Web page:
Wichita Black Arts Festival Back to Full Schedule After Last Year's Cancellations

By: Jason Tarr Email
By: Jason Tarr Email

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Saturday, September 1, 2012

The sights and sounds are familiar to Edith Alexander and her family, but each year the Wichita Black Arts Festival parade brings new excitement.

"This is an annual event for us," Alexander said. "We have our normal spot where we sit each year."

Alexander has never missed one. But this year's parade has special meaning to her. That's because there wasn't one a year ago.

"It's just exciting to have it back again," Alexander said. "I love a parade."

Cuts to state funding and reduced donations because of the recession forced organizers to cancel the majority of the festival, including the parade, last year.

"The festival starts out with a $14,000 price tag and that's just to put it on," Festival President Dana McPherson said. "That doesn't even include the entertainment."

Falling short in 2011 was a disappointment. The non-profit, all-volunteer festival in McAdams Park celebrating arts and culture has been around for 44 years.

But organizers say in 2012, they and the community have responded to make sure the money is there this time around.

"A lot of things were donated this year that would normally have cost us," McPherson said.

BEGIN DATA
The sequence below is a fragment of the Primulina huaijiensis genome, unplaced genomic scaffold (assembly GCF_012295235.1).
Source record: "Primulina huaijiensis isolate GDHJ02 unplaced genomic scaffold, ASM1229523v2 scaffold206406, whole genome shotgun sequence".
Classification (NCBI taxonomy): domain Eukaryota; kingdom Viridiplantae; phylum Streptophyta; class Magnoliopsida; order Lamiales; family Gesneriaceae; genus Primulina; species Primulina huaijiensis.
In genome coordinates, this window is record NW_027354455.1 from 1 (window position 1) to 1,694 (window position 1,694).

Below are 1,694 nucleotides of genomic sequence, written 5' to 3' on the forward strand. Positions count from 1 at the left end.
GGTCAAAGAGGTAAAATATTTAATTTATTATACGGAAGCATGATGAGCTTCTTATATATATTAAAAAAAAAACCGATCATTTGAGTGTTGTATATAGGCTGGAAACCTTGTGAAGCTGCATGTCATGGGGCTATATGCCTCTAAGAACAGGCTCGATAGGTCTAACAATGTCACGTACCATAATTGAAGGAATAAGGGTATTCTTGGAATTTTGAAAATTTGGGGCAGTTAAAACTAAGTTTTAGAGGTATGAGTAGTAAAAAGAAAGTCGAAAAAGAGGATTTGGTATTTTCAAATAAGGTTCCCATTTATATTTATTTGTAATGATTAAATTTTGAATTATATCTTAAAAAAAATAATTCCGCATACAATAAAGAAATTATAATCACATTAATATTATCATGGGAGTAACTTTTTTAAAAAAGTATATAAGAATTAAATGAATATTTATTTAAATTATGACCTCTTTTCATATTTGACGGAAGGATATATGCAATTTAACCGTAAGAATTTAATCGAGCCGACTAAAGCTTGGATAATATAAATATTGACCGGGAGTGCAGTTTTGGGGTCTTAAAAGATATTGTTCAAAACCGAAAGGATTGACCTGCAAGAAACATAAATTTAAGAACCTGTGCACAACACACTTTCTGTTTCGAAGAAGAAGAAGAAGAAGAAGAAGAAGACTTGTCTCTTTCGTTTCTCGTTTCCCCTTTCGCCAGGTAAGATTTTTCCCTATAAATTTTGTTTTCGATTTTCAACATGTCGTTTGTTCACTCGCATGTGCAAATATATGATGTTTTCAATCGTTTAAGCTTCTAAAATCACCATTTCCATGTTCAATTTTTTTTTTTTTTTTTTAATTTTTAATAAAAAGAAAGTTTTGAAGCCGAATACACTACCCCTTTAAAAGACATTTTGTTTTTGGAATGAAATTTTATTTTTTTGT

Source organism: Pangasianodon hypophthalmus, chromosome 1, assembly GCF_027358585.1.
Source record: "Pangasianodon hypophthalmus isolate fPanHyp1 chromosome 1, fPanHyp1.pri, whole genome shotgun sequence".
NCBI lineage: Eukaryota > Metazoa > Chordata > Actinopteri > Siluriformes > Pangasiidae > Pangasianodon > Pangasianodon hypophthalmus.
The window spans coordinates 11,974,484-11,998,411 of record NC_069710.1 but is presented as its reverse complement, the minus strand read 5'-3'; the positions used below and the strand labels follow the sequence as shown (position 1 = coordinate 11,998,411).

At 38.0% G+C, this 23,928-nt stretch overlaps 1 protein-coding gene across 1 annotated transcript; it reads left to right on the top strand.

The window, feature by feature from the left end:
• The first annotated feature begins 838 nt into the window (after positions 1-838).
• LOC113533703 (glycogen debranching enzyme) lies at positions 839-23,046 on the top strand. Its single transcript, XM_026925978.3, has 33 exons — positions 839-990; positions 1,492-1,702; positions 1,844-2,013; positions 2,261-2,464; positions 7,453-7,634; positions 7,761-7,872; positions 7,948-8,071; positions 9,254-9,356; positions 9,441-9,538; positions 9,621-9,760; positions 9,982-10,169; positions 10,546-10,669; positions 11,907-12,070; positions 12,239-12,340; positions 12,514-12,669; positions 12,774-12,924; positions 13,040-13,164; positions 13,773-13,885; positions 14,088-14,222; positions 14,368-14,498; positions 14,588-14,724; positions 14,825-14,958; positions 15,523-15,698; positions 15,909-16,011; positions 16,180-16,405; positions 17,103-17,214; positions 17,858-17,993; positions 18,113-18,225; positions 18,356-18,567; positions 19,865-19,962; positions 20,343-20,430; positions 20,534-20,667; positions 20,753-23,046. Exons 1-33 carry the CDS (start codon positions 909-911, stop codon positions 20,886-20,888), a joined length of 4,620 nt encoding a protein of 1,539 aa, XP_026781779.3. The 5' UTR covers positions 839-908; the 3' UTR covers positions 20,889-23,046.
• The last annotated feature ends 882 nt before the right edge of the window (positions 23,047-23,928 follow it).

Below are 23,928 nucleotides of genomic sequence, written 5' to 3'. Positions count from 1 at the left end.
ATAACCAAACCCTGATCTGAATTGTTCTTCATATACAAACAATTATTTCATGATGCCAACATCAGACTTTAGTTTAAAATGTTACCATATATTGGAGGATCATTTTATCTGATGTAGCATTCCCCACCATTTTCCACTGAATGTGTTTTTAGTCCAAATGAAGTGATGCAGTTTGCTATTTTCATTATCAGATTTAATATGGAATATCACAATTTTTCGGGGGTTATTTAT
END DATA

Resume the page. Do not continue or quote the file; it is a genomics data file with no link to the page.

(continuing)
He says the donations show people are willing to do what it takes to preserve something they say is vital to the community.

"When people come together in the arts, whether it's visual or performing, people tend to relate to one another and a lot of troubles seem to subside," Festival Vice President Dr. Charles Coleman said.

He says the festival helps bring the community closer together.

"I look forward to meeting people and the entertainment," Kathryn Pace said. "I especially love the music," friend Charline Milner added.

"It's like a reunion, of people you went to school with, elementary, junior high, high school, church," Clarice Peters said.

With all those people back in the park and lining the parade route, those such as Edith Alexander have been reunited with this celebration of the community's identity.

"It's so wonderful to see it back," Alexander said.

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